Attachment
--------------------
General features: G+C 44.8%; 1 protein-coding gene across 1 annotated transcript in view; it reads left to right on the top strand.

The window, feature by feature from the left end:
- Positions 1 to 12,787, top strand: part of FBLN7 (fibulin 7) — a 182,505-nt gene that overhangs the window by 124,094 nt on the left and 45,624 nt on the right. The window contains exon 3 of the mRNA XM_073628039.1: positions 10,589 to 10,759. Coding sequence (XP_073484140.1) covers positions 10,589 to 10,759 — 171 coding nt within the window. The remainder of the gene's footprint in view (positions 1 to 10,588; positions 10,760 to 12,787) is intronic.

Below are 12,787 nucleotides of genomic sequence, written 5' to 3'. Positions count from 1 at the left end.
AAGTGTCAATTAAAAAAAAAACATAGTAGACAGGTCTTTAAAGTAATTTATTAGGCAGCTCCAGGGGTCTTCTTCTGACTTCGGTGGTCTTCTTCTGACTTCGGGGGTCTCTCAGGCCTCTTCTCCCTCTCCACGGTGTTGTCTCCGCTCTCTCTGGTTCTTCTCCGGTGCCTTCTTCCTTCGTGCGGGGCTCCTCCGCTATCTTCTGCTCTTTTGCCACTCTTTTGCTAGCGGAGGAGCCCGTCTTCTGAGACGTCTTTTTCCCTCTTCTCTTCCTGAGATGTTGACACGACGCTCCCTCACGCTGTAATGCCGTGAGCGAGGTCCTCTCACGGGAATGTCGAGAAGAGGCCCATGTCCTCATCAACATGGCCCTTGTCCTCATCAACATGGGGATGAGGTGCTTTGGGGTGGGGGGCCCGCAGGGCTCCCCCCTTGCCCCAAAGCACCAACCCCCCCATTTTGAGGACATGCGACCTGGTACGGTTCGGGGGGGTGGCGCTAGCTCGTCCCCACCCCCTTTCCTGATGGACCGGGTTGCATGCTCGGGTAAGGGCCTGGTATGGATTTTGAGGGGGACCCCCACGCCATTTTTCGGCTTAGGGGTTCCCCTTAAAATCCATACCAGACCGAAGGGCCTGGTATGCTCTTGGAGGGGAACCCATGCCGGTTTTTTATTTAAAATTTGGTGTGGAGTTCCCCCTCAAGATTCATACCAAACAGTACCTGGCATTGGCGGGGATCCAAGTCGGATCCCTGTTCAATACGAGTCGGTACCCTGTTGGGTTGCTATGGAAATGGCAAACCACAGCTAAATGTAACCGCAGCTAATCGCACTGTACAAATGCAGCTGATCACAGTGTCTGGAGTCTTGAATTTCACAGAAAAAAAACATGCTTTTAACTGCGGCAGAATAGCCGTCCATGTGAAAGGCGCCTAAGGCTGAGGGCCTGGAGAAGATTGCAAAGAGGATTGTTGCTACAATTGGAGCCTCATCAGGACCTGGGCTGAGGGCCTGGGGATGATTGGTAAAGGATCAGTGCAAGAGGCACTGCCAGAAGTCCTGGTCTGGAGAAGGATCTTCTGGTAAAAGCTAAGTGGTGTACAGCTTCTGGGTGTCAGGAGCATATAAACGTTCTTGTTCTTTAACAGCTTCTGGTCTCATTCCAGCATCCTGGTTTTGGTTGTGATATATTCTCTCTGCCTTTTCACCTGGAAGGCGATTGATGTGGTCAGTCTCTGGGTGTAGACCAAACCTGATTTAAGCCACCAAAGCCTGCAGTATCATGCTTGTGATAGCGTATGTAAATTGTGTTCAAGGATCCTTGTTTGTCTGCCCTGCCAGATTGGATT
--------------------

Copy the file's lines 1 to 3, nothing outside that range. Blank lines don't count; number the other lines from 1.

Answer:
General features: G+C 44.8%; 1 protein-coding gene across 1 annotated transcript in view; it reads left to right on the top strand.

The window, feature by feature from the left end:
- Positions 1 to 12,787, top strand: part of FBLN7 (fibulin 7) — a 182,505-nt gene that overhangs the window by 124,094 nt on the left and 45,624 nt on the right. The window contains exon 3 of the mRNA XM_073628039.1: positions 10,589 to 10,759. Coding sequence (XP_073484140.1) covers positions 10,589 to 10,759 — 171 coding nt within the window. The remainder of the gene's footprint in view (positions 1 to 10,588; positions 10,760 to 12,787) is intronic.